“In light of the current pandemic, many scientific meetings were cancelled – including the many meetings that IUFRO Working Parties (WPs) and other units host each year,” said Dr. Jeremy Allison of the Canadian Forest Service and coordinator of IUFRO’s WP 7.03.16 that deals with Behavioral and Chemical Ecology of Forest Insects.
In many countries, forests are important sources of renewable biomass and figure prominently in bioeconomy strategies.
Forests can be stretched beyond their traditional applications and used in textiles, chemicals, and cross-laminated timber, among other things, and can provide climate and ecological benefits, lead to rural employment opportunities and add to regional growth.
Helping ensure that forest bioenergy is environmentally sustainable
Can removal of woody materials from forests for renewable bioenergy production be environmentally sustainable? A recent review in Energy, Sustainability and Society demonstrates that a wide range of environmental and social values can be protected when harvesting forest biomass, such as harvest residues, salvaged sub-merchantable trees, diseased or dead trees, and whole-tree thinnings.
Doctor Recommended: Systematic Evidence Evaluation to arrive at the best decision
Systematic reviews originally emerged in the field of medical science to synthesize and evaluate all available evidence to arrive at the best (most informed) decision. This process, which brings together information from a range of sources and disciplines, also plays an important role in informing debates and decisions on forests and environment. With a view to improving forest policy and practice, the online course “Systematic Evidence Evaluation on Forest Landscape Restoration” was organized as a collaboration between IUFRO’s Special Programme for Development of Capacities (IUFRO-SPDC) and Oxford Systematic Reviews (OXSREV), from March 22nd-26th, 2021.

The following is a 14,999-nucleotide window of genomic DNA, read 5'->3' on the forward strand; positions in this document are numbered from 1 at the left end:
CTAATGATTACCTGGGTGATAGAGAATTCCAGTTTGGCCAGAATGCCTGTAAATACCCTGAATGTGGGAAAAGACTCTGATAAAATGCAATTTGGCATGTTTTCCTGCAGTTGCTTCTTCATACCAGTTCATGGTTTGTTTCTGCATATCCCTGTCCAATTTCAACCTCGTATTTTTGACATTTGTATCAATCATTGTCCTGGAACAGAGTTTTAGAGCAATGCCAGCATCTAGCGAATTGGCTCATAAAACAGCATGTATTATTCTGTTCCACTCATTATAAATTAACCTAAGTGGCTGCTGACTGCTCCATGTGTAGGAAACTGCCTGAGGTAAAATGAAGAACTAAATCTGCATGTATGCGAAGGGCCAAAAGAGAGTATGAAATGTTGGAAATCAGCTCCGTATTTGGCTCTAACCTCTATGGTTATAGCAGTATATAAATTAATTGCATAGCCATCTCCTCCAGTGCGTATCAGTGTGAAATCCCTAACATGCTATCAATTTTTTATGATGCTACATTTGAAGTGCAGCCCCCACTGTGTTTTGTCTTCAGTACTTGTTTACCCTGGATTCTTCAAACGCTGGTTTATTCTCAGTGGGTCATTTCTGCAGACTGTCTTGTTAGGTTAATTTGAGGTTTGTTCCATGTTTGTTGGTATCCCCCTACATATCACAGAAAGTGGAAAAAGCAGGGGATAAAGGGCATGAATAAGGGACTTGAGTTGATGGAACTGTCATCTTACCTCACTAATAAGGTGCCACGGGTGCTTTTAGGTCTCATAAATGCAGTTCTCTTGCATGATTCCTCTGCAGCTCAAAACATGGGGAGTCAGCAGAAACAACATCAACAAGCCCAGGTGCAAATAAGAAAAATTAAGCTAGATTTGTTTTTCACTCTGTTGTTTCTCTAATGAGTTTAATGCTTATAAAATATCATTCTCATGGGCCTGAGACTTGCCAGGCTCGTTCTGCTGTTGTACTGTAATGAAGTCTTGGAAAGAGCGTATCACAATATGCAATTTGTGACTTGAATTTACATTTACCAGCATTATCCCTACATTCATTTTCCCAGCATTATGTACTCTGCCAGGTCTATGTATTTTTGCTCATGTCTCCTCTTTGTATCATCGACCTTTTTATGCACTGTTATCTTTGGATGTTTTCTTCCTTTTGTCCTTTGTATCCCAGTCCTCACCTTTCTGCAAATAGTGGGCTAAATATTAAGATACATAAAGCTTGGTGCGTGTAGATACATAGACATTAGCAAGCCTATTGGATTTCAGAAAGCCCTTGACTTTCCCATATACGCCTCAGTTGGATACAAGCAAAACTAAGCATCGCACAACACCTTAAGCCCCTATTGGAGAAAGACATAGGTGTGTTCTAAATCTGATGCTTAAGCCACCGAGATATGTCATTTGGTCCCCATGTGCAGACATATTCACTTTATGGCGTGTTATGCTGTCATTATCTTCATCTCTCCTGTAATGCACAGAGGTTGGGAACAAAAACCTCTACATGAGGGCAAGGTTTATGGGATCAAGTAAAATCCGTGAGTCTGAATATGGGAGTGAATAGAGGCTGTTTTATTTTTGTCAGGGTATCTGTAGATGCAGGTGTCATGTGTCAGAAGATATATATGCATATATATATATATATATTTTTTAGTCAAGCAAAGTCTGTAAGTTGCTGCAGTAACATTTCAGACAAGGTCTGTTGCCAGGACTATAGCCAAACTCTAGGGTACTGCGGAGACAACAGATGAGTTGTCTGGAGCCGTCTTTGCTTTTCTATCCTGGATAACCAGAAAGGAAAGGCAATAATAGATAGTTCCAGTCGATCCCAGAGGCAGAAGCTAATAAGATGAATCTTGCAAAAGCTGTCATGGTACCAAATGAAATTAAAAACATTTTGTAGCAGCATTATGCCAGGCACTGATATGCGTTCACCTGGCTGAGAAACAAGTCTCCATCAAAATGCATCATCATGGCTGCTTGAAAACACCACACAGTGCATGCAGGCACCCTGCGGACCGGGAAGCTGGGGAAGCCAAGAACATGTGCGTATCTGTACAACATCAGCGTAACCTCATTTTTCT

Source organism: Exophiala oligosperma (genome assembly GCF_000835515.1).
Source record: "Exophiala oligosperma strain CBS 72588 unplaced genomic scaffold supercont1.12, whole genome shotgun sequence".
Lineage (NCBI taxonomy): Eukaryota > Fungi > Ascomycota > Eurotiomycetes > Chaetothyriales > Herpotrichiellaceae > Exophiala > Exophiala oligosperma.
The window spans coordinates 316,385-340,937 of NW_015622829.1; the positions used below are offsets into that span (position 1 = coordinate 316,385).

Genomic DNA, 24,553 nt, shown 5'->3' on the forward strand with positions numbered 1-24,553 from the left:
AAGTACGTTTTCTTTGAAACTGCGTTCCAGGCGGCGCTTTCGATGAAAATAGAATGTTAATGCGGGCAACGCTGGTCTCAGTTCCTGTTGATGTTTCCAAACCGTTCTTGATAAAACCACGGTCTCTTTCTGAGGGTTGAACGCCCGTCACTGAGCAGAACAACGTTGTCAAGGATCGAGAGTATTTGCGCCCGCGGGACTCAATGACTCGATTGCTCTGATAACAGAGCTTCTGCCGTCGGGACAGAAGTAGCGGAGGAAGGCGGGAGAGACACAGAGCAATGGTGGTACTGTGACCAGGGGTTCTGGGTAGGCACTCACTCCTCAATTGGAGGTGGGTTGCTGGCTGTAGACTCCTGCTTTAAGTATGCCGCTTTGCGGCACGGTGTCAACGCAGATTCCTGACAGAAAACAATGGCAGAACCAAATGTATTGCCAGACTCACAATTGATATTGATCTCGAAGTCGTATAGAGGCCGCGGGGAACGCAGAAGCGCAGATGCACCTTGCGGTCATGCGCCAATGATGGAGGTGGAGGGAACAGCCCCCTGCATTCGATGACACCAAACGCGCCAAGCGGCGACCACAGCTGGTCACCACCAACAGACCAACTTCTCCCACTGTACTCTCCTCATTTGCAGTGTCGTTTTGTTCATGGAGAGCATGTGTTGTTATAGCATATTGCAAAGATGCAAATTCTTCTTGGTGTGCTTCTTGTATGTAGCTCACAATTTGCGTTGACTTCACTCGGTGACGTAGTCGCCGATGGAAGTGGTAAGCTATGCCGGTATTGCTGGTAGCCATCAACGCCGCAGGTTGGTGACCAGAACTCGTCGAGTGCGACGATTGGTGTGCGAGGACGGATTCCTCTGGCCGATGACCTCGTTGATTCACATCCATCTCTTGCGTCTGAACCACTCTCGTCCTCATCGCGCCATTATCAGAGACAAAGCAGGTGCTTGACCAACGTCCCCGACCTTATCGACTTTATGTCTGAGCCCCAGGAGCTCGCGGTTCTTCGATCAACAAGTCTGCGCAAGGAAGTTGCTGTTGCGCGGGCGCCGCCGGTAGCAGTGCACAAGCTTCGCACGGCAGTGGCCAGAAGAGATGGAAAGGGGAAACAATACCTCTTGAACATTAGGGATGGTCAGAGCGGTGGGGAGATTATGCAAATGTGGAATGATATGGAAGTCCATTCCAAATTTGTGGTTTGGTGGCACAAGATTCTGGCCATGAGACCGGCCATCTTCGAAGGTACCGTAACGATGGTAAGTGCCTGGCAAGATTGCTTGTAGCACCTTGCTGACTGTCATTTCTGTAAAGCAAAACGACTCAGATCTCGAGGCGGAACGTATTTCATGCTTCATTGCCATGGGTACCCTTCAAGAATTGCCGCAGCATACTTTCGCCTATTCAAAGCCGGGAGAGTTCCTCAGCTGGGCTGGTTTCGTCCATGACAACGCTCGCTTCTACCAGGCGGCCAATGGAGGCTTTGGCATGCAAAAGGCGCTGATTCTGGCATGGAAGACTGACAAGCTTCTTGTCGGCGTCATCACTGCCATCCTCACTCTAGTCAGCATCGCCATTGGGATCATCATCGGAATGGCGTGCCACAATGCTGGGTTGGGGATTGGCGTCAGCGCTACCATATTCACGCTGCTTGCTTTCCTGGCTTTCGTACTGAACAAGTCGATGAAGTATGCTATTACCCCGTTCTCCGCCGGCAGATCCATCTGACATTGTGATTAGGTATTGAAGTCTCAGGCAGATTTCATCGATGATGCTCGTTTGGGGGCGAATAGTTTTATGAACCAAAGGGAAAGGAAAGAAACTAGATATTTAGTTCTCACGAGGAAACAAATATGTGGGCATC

2021 World Wood Day: Carbon Capture and Storage in Forests, Wood and Non-Wood Products
Report by Hiromi Waragai, Dare to Explore! Trainee at IUFRO Headquarters
Photo: Welcome Message from IUFRO President Dr. John Parrotta
World Wood Day (WWD) is celebrated on 21 March every year in order to highlight wood as an ecofriendly and renewable biomaterial and to raise awareness on the key role wood plays in a sustainable world through biodiversity and forest conservation. Various physical activities such as children’s events, folk art workshop, an international woodcarving show, music performances, tree planting and woodturning demonstrations usually characterize the event. Due to the spread of COVID-19, however, 2021 WWD was celebrated fully online on the day with the traditional scientific symposium as main activity. The other activities will be spread over the entire year and presented via social media. IUFRO President John Parrotta offered a welcome address that can be watched here: World Wood Day 2021 Welcome Message from IUFRO President Dr. John Parrotta – YouTube